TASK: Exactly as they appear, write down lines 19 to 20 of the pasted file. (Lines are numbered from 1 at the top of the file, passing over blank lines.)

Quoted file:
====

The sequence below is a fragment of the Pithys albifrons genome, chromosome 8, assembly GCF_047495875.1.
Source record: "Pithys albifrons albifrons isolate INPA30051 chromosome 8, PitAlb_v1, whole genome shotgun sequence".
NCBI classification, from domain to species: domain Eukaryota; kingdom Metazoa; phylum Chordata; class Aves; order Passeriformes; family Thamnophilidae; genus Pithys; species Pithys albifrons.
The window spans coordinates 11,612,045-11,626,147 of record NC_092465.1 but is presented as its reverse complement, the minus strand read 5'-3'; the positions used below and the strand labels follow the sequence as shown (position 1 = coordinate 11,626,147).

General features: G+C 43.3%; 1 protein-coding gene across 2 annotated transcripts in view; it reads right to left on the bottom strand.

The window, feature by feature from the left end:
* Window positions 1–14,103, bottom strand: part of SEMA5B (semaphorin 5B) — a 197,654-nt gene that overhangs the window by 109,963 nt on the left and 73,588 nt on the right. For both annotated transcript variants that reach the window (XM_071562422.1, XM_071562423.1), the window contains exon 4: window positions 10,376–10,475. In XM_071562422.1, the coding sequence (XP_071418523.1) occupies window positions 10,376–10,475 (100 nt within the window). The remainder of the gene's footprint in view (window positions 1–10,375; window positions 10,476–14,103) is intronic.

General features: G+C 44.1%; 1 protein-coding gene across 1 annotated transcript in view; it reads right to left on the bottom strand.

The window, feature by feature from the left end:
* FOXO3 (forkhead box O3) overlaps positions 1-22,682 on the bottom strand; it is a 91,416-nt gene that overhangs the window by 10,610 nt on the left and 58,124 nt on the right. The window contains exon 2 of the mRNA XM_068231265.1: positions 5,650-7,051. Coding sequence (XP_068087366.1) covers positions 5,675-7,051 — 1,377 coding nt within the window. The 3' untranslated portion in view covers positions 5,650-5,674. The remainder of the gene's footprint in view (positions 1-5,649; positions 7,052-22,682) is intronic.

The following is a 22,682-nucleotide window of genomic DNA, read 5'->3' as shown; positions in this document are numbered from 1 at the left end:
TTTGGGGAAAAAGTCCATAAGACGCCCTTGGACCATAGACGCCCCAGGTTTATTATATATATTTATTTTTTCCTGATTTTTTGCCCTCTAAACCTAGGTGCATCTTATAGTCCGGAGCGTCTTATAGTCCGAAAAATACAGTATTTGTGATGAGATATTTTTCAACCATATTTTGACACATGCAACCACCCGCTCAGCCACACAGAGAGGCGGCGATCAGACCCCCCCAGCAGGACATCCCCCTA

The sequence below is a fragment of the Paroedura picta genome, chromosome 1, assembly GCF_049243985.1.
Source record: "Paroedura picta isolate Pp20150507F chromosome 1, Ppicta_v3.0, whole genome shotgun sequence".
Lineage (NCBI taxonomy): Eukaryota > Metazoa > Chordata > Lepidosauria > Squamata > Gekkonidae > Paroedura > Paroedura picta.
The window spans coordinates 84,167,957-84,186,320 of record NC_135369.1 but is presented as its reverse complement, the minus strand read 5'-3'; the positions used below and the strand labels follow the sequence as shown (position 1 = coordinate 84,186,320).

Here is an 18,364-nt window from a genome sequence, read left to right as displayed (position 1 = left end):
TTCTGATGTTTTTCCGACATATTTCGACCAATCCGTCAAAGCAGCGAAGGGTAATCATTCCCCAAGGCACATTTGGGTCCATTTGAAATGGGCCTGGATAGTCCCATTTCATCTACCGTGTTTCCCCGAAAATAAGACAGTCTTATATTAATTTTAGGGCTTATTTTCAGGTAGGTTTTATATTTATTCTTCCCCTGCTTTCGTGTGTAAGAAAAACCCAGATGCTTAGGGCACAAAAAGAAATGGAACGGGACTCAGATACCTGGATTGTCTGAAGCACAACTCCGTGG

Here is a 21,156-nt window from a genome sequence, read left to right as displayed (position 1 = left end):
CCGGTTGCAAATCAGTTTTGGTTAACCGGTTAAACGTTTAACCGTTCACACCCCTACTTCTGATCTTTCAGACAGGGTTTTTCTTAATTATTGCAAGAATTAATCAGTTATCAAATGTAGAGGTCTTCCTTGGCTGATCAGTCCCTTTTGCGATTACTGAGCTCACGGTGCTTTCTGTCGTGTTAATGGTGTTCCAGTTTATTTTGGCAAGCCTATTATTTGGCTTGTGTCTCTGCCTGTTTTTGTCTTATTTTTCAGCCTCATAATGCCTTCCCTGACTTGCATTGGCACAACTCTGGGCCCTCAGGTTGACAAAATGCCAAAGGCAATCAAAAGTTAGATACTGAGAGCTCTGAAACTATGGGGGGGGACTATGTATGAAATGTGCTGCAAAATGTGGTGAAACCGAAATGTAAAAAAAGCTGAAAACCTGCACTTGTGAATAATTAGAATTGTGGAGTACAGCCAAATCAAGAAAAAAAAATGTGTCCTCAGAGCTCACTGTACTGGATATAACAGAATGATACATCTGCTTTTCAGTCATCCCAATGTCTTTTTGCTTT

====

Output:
Here is a 21,156-nt window from a genome sequence, read left to right as displayed (position 1 = left end):
CCGGTTGCAAATCAGTTTTGGTTAACCGGTTAAACGTTTAACCGTTCACACCCCTACTTCTGATCTTTCAGACAGGGTTTTTCTTAATTATTGCAAGAATTAATCAGTTATCAAATGTAGAGGTCTTCCTTGGCTGATCAGTCCCTTTTGCGATTACTGAGCTCACGGTGCTTTCTGTCGTGTTAATGGTGTTCCAGTTTATTTTGGCAAGCCTATTATTTGGCTTGTGTCTCTGCCTGTTTTTGTCTTATTTTTCAGCCTCATAATGCCTTCCCTGACTTGCATTGGCACAACTCTGGGCCCTCAGGTTGACAAAATGCCAAAGGCAATCAAAAGTTAGATACTGAGAGCTCTGAAACTATGGGGGGGGACTATGTATGAAATGTGCTGCAAAATGTGGTGAAACCGAAATGTAAAAAAAGCTGAAAACCTGCACTTGTGAATAATTAGAATTGTGGAGTACAGCCAAATCAAGAAAAAAAAATGTGTCCTCAGAGCTCACTGTACTGGATATAACAGAATGATACATCTGCTTTTCAGTCATCCCAATGTCTTTTTGCTTT